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Valles v. Colvin

United States District Court, E.D. California

August 20, 2014

MARIA VALLES, Plaintiff,


SANDRA M. SNYDER, Magistrate Judge.

Plaintiff Maria Valles, by her attorneys, Law Offices of Lawrence D. Rohlfing, seeks judicial review of a final decision of the Commissioner of Social Security ("Commissioner") denying her application for supplemental security income ("SSI") pursuant to Title XVI of the Social Security Act ("the Act"). See 42 U.S.C. § 301 et seq. This action was initially referred to the undersigned pursuant to E.D. Cal. L.R. 302(c)(15), and both parties voluntarily consented to proceed before a United States Magistrate Judge for all purposes pursuant to 28 U.S.C. § 636(c). The matter is before the Court on the parties' cross-briefs, which were submitted without oral argument to the Honorable Sandra M. Snyder, U.S. Magistrate Judge. After a review of the complete record and applicable law, the Court will reverse the Commissioner's decision and remand for further proceedings.


I. Procedural History

On February 4, 2010, Plaintiff applied for supplemental security income. Plaintiff alleges onset of disability on March 15, 2009. The Commissioner initially denied the claims on August 12, 2010, and upon reconsideration again denied the claims on October 18, 2010. Plaintiff filed a timely request for a hearing on November 24, 2010.

On January 5, 2012, represented by counsel, Plaintiff appeared and testified at a video hearing presided over by Betty Roberts Barbeito, Administrative Law Judge ("the ALJ"). See 20 C.F.R. 404.929 et seq. An impartial vocational expert, Judith Najarian, also appeared and testified.

On February 9, 2012, the ALJ denied Plaintiff's application. The Appeals Council denied review on June 10, 2013. Accordingly, the ALJ's decision became the Commissioner's final decision. On August 5, 2013, Plaintiff filed a complaint seeking this Court's review.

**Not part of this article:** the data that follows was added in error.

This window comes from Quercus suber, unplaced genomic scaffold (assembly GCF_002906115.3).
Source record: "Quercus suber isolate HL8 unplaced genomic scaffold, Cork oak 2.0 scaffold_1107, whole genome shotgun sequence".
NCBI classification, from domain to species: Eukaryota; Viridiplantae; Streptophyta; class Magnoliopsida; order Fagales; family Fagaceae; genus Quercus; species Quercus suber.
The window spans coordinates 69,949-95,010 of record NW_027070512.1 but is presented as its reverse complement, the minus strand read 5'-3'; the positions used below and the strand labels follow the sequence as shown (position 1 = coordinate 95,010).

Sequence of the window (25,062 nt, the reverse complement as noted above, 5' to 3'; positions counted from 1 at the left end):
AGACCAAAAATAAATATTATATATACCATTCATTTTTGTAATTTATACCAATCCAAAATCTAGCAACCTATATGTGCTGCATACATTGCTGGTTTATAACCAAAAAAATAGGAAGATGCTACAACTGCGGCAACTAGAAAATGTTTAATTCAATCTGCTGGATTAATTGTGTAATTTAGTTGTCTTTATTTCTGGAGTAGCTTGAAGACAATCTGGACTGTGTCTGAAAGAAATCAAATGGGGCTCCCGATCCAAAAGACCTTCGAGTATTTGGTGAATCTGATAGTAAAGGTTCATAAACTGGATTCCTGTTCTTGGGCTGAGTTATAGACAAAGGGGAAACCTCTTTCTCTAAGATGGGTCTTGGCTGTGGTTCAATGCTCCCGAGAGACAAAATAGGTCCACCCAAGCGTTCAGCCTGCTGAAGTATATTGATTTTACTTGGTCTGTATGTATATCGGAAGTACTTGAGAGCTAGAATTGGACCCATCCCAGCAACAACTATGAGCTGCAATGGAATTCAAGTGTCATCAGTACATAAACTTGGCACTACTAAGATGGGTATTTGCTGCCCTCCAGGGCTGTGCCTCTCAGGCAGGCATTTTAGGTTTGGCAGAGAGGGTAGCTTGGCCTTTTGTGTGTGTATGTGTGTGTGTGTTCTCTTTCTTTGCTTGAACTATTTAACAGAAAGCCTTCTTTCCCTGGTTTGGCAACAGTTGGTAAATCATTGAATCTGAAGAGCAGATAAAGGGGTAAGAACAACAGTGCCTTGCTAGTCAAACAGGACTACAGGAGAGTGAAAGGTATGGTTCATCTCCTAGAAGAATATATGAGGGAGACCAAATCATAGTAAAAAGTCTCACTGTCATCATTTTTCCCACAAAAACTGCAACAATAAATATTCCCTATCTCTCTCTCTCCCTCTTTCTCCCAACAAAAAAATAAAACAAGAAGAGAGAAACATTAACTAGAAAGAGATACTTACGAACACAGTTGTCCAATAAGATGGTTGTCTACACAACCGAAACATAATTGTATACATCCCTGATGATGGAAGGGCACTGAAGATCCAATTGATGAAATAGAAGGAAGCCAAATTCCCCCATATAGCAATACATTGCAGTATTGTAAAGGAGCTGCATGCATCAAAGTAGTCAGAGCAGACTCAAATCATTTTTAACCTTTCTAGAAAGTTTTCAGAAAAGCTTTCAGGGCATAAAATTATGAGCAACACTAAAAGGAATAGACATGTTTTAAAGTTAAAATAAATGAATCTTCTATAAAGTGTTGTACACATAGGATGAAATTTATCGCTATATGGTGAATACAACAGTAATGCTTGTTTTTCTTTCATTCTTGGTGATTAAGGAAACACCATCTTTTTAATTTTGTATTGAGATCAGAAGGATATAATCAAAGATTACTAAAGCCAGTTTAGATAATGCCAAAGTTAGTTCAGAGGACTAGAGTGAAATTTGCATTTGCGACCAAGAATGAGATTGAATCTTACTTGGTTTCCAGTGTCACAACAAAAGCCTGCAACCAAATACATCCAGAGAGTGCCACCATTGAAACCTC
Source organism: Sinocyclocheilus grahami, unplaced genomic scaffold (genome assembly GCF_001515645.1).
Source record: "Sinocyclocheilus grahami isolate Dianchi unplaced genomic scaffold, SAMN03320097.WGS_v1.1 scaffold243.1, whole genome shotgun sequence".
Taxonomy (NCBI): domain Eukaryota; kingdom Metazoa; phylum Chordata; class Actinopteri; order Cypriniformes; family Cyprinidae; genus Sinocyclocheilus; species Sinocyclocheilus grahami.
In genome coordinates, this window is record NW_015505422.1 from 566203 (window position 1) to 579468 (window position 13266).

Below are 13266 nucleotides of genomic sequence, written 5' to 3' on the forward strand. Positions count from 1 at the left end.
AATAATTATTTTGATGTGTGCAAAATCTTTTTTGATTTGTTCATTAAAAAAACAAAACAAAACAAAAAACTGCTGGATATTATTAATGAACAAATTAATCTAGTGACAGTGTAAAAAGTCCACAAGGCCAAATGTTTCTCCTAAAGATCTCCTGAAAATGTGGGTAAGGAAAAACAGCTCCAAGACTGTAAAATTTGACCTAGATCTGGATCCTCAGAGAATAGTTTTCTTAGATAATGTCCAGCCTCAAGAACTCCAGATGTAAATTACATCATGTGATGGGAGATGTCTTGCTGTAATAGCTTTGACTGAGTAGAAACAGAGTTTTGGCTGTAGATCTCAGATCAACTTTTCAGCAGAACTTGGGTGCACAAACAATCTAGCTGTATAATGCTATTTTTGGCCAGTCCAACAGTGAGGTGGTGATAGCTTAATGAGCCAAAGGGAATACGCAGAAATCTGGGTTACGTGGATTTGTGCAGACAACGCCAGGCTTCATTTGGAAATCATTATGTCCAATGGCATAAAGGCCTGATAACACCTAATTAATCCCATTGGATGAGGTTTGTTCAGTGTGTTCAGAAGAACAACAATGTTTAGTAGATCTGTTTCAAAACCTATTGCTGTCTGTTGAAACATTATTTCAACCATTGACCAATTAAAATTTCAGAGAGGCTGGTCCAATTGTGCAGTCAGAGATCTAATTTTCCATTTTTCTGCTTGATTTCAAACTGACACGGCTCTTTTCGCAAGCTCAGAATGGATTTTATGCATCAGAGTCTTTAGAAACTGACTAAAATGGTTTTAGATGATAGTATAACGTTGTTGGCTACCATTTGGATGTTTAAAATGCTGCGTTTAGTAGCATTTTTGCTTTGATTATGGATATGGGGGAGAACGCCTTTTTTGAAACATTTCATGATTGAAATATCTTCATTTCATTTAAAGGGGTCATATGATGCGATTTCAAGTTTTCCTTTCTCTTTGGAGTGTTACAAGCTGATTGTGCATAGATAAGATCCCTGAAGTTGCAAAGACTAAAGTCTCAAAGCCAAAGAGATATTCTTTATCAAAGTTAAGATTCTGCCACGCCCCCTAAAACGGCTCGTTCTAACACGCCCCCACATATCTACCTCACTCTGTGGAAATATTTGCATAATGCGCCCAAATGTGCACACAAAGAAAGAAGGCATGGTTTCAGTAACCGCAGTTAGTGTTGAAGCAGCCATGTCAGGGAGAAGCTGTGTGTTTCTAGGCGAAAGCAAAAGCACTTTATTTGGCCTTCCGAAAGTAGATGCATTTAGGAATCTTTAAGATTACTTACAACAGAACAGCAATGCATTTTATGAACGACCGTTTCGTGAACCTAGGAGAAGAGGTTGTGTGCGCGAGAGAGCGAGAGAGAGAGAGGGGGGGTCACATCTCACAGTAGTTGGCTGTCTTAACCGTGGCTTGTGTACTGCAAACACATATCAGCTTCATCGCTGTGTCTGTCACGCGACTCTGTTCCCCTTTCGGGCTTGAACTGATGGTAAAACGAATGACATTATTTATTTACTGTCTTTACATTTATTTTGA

II. Administrative Record

A. Plaintiff's Testimony (January 5, 2012)

Plaintiff, born September 15, 1970, lived in a house with her son and niece (ages 18 and 19, respectively, at the time of the hearing). Plaintiff attended high school through 11th grade, had no additional education or training, and was able to communicate in English. Plaintiff testified that she last worked in 2010 as a housekeeper and caretaker and had prior work cleaning houses. Plaintiff testified that she was not currently working and had not worked since 2010. Plaintiff testified she was left handed, five feet tall, and weighed 179 pounds.

At the hearing, Plaintiff amended her alleged onset of disability from March 15, 2009 to February 4, 2010, and testified that she has constant pain in her left leg and lower back. She testified that after back surgery in September 2010, her pain diminished "for maybe a couple of months, " but since then the pain had returned. Plaintiff described experiencing "a lot of pain" and that she was "scared sometimes... to bend [down], " because it felt "like I'm going to paralyze myself."